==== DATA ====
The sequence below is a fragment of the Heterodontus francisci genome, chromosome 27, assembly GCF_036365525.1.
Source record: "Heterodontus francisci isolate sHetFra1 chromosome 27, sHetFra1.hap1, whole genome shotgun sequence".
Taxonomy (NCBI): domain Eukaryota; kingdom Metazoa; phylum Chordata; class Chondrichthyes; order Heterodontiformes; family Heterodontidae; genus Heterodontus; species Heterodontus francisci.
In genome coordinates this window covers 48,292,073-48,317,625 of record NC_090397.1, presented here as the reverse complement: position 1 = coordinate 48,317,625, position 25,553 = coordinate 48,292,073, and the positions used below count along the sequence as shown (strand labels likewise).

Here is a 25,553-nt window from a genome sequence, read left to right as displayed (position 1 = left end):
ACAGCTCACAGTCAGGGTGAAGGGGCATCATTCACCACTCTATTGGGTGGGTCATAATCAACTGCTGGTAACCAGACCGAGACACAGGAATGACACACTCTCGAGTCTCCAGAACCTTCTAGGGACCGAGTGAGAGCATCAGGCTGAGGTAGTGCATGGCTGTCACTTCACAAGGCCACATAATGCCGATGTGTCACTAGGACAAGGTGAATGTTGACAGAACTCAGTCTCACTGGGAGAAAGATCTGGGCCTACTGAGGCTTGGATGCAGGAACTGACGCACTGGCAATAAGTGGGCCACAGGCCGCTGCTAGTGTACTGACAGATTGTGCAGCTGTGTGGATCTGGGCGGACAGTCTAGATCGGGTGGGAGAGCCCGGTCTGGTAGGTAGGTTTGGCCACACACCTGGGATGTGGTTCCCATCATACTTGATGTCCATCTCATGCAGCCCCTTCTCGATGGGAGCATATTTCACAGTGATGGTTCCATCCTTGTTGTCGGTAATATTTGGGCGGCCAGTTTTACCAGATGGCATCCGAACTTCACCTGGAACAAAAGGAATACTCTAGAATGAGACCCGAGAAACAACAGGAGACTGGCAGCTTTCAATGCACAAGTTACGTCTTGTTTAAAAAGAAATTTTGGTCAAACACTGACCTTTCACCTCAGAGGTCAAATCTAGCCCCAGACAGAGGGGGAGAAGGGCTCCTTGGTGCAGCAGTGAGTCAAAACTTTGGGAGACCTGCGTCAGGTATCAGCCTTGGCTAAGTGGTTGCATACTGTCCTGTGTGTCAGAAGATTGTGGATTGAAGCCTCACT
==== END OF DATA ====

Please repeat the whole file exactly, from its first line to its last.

The sequence below is a fragment of the Heterodontus francisci genome, chromosome 27, assembly GCF_036365525.1.
Source record: "Heterodontus francisci isolate sHetFra1 chromosome 27, sHetFra1.hap1, whole genome shotgun sequence".
Taxonomy (NCBI): domain Eukaryota; kingdom Metazoa; phylum Chordata; class Chondrichthyes; order Heterodontiformes; family Heterodontidae; genus Heterodontus; species Heterodontus francisci.
In genome coordinates this window covers 48,292,073-48,317,625 of record NC_090397.1, presented here as the reverse complement: position 1 = coordinate 48,317,625, position 25,553 = coordinate 48,292,073, and the positions used below count along the sequence as shown (strand labels likewise).

Here is a 25,553-nt window from a genome sequence, read left to right as displayed (position 1 = left end):
ACAGCTCACAGTCAGGGTGAAGGGGCATCATTCACCACTCTATTGGGTGGGTCATAATCAACTGCTGGTAACCAGACCGAGACACAGGAATGACACACTCTCGAGTCTCCAGAACCTTCTAGGGACCGAGTGAGAGCATCAGGCTGAGGTAGTGCATGGCTGTCACTTCACAAGGCCACATAATGCCGATGTGTCACTAGGACAAGGTGAATGTTGACAGAACTCAGTCTCACTGGGAGAAAGATCTGGGCCTACTGAGGCTTGGATGCAGGAACTGACGCACTGGCAATAAGTGGGCCACAGGCCGCTGCTAGTGTACTGACAGATTGTGCAGCTGTGTGGATCTGGGCGGACAGTCTAGATCGGGTGGGAGAGCCCGGTCTGGTAGGTAGGTTTGGCCACACACCTGGGATGTGGTTCCCATCATACTTGATGTCCATCTCATGCAGCCCCTTCTCGATGGGAGCATATTTCACAGTGATGGTTCCATCCTTGTTGTCGGTAATATTTGGGCGGCCAGTTTTACCAGATGGCATCCGAACTTCACCTGGAACAAAAGGAATACTCTAGAATGAGACCCGAGAAACAACAGGAGACTGGCAGCTTTCAATGCACAAGTTACGTCTTGTTTAAAAAGAAATTTTGGTCAAACACTGACCTTTCACCTCAGAGGTCAAATCTAGCCCCAGACAGAGGGGGAGAAGGGCTCCTTGGTGCAGCAGTGAGTCAAAACTTTGGGAGACCTGCGTCAGGTATCAGCCTTGGCTAAGTGGTTGCATACTGTCCTGTGTGTCAGAAGATTGTGGATTGAAGCCTCACT